There may also be problems with trade bodies. De Casabianca says that such tariffs go against the current trend of increasing free trade throughout the world – the globalisation of the world market. He adds that the World Trade Organization, the body charged with regulating global trade, is very sensitive to attempts to limit trade.

The incoming EU trade chief, Karel De Gucht, also came out against this type of border tax at a confirmation hearing in Brussels. ‘I don’t see that as the right approach – it’s one that will lead to lots of practical problems,’ De Gucht said. He warned that there was a risk of an escalating global trade war and that other, better, market oriented approaches to tackle carbon leakage and overseas emissions were available.

James Handley, Washington DC representative for the Carbon Tax Center, a non-profit advocacy organisation working to reduce greenhouse gases around the world, says that a carbon tariff trade war would not be so bad from his point of view. He says that if carbon tariffs are implemented by one country and other countries respond in kind then this would have the effect of successfully putting a price on carbon – something that the Copenhagen summit failed to do. Handley says that the whole idea of Kyoto – trying to divide up emissions quotas between competing countries – was always going to be difficult and carbon tariffs are a far more realistic way to tackle climate change. ‘Trying to slice up a pie that keeps getting smaller and smaller was unlikely to lead to a stable agreement,’ he says.

Desbarres says that tariffs could also be used as a stick to push other countries towards a global agreement on emissions. ‘I think some countries will use tariffs to put some pressure on decision-makers ahead of COP-16 in Mexico,’ he says.

The EU will need to think carefully about its next move, according to De Casabianca. He points out that the EU was in effect snubbed at Copenhagen and not invited to the final round of frantic negotiations. ‘The EU thought if it set a good example as a frontrunner [in tackling climate change] others would follow, but that didn’t happen.’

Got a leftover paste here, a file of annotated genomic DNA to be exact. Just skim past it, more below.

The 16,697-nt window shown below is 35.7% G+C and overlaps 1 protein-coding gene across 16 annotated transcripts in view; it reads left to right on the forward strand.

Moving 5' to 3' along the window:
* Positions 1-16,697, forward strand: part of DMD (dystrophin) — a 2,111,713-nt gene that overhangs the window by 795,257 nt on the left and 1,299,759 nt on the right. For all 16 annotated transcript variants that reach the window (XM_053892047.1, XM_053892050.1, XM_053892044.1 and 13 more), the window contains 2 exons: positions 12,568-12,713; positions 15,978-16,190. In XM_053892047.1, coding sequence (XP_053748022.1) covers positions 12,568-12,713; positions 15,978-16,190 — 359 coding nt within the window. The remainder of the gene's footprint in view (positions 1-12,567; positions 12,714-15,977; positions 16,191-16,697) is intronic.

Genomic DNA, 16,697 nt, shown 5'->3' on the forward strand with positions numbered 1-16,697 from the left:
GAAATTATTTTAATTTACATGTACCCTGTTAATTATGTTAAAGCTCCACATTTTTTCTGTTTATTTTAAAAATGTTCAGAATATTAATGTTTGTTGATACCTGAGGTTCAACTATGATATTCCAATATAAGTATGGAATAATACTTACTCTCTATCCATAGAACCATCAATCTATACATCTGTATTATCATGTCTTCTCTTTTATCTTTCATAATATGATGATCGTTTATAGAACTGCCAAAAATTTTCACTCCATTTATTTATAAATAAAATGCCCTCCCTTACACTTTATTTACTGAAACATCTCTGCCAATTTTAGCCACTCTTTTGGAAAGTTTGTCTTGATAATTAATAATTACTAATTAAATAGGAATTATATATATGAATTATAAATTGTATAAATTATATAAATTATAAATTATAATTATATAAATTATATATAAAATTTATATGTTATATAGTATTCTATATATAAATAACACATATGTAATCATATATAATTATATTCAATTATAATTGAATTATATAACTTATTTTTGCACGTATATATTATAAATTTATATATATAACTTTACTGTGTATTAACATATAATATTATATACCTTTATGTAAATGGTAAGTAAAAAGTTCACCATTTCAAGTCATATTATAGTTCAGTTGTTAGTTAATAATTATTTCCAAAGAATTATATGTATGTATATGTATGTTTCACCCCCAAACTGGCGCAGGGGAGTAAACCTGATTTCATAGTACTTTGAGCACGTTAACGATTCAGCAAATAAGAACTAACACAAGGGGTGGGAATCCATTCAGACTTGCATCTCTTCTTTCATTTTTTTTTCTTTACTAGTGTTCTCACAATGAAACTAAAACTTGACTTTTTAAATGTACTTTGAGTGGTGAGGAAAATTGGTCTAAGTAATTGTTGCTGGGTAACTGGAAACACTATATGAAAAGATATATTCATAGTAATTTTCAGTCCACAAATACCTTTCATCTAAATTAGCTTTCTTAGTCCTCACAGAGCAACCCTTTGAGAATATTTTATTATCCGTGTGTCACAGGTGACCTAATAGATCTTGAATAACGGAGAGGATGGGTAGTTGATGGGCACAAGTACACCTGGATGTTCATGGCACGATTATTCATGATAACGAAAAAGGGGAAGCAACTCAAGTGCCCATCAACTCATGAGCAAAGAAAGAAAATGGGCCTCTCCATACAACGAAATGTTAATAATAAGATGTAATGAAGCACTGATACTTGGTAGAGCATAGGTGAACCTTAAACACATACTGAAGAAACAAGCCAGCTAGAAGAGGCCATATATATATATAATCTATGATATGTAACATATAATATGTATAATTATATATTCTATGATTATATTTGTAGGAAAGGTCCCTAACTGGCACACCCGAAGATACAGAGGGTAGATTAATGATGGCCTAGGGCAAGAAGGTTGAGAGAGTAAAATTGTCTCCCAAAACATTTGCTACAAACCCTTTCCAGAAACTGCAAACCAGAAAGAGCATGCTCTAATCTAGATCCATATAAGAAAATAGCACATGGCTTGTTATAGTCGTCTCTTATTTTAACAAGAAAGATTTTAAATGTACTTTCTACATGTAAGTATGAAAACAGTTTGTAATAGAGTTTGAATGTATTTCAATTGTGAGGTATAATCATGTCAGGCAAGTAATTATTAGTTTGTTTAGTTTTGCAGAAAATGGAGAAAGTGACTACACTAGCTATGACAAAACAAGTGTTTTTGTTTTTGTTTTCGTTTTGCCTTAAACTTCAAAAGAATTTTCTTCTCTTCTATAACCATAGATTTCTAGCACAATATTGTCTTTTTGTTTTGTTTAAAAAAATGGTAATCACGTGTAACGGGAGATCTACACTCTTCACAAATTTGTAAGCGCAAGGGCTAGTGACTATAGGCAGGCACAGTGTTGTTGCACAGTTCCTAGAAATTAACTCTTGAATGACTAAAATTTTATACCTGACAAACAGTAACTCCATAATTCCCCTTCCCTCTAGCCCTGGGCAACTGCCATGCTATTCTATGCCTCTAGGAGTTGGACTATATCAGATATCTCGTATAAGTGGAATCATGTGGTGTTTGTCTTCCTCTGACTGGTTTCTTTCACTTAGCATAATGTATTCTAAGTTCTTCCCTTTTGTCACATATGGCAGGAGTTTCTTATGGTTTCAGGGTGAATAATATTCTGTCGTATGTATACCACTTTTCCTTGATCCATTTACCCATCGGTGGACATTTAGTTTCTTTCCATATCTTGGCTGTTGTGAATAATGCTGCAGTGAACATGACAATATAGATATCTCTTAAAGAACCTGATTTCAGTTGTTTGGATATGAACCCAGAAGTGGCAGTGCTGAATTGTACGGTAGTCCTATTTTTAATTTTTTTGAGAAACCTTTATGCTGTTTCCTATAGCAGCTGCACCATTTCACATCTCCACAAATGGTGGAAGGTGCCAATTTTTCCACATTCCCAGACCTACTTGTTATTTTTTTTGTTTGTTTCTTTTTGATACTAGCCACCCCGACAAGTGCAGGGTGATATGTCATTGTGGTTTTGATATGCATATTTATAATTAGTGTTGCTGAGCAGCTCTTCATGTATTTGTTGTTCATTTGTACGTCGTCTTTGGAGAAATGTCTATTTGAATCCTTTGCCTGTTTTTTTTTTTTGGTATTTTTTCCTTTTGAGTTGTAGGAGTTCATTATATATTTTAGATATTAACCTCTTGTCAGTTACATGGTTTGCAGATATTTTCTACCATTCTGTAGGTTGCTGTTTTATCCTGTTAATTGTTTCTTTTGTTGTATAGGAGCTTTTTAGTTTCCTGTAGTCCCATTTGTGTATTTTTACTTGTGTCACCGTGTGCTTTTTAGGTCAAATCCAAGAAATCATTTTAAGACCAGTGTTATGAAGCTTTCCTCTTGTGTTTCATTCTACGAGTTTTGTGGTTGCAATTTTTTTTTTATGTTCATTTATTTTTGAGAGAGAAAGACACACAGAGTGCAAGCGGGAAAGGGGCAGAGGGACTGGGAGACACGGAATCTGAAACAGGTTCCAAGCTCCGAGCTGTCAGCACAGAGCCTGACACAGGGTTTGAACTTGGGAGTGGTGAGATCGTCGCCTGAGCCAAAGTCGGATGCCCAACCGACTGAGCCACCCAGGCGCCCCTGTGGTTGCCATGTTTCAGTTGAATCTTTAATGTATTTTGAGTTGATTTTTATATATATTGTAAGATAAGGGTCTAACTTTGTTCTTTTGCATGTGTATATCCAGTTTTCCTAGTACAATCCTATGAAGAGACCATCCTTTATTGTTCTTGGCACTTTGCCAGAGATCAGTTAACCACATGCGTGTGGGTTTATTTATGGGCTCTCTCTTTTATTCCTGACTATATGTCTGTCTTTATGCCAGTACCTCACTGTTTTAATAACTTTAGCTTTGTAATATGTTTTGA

Europe’s carbon taxes

Despite France’s stalled attempt to enact a carbon tax within its own borders, many European countries have already unilaterally imposed a tax on greenhouse gases. The UK, rarely considered one of the greener nations in Europe when it comes to action on climate change, rather than rhetoric, introduced the relatively unremarked upon climate change levy in 2001. The levy imposes a flat rate on fossil fuels and electricity used by industry, commerce and the public sector. A rebate of 80% on the levy was available if the business signed up to a Climate Change Agreement to cut its emissions, although the UK government recently announced in the pre-budget report that the rebate would be cut to 65%.

Finland was the first country in the world to enact a carbon tax in 1990 and it currently imposes a levy of €20/t of CO2 on all fossil fuels and electricity. Norway, the Netherlands, Finland and Denmark have all implemented similar flat rate taxes, while Ireland is in the process of enacting one.